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hobble (plural hobbles)
- (chiefly in the plural) One of the short straps tied between the legs of unfenced horses, allowing them to wander short distances but preventing them from running off.
- An unsteady, off-balance step.
- (archaic, informal) A difficult situation; a scrape.
- 1845, Joseph Sheridan Le Fanu, The Cock and Anchor:
- "Saddle a horse—any horse—only let him be sure and fleet," cried Ashwoode, "and I'll pay you his price thrice over!"
"Well, it's a bargain," replied the groom, promptly; "I don't like to see a gentleman caught in a hobble, if I can help him out of it. […]
- (dialect, UK and Newfoundland) An odd job; a piece of casual work.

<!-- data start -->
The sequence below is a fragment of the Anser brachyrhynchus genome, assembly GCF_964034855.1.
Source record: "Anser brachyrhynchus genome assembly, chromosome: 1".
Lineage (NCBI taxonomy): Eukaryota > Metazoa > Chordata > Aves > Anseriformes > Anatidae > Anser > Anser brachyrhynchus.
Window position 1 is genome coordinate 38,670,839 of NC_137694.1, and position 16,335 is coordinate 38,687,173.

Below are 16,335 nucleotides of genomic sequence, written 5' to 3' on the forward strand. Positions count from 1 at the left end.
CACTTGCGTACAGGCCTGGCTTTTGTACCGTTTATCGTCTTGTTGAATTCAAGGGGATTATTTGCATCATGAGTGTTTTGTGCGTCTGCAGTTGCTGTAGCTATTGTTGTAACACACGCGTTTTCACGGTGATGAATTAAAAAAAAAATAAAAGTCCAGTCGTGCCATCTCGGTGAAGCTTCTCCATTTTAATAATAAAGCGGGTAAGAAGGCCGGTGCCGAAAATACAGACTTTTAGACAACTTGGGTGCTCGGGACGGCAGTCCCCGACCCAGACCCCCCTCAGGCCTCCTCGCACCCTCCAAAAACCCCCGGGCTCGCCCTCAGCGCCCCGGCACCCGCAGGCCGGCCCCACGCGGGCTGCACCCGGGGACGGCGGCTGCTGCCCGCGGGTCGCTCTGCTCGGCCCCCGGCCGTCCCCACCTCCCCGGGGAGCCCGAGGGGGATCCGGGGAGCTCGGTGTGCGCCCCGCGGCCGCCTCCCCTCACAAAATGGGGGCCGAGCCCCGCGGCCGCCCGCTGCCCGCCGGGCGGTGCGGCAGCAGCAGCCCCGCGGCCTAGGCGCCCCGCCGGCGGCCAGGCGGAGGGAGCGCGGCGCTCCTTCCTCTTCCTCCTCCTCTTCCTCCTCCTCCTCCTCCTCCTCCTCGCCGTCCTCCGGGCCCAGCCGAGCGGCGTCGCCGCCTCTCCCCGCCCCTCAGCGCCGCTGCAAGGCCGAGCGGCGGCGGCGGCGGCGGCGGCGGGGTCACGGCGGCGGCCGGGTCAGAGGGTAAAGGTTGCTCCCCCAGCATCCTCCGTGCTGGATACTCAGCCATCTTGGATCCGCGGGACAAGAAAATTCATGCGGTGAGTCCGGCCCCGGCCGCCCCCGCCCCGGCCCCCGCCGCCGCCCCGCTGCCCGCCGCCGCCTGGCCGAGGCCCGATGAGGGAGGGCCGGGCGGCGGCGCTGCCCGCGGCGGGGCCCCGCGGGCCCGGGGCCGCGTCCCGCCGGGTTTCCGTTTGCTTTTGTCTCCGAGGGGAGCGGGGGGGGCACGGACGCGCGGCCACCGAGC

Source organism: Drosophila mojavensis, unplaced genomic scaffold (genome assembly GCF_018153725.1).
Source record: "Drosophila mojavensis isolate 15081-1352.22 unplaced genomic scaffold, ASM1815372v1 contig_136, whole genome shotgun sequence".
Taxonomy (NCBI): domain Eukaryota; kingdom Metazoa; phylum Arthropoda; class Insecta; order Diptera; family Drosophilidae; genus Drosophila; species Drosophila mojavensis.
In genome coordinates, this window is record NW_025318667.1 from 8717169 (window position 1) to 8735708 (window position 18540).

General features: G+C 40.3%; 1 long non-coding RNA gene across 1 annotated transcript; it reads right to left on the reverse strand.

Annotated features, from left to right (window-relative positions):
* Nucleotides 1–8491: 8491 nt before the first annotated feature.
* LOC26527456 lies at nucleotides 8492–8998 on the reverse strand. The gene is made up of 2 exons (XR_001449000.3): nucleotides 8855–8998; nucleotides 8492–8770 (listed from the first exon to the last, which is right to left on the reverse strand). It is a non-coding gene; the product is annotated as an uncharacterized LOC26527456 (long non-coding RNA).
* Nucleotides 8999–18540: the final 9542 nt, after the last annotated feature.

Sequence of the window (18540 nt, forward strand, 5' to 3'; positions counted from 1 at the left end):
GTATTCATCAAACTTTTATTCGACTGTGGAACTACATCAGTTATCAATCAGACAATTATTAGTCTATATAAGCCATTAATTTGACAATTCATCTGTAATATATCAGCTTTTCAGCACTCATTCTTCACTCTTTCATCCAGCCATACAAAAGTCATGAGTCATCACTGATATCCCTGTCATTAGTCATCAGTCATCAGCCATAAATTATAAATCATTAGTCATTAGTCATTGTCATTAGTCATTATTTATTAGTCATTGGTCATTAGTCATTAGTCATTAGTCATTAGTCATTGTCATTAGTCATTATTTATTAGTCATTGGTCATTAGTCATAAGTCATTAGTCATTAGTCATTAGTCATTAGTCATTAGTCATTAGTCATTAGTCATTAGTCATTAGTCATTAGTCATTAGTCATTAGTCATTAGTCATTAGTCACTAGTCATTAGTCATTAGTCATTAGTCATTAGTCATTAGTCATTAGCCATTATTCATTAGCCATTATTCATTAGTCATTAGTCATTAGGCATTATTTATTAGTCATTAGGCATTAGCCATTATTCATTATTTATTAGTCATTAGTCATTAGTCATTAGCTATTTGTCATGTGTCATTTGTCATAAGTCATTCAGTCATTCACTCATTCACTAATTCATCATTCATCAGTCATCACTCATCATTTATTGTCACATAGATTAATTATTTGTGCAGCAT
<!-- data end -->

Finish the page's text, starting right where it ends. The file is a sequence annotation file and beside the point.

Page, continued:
- tether (rope)
Short straps tied between the legs of unfenced horses
An unsteady, off-balance step
- To fetter by tying the legs; to restrict (a horse) with hobbles.
- 1865, Charles Dickens, Doctor Marigold:
- you hobble your old horse and turn him grazing
- To walk lame, or unevenly.
- (figurative) To move roughly or irregularly.
- To perplex; to embarrass.
- (walk unevenly): hirple
To restrict a horse with hobbles
To walk unevenly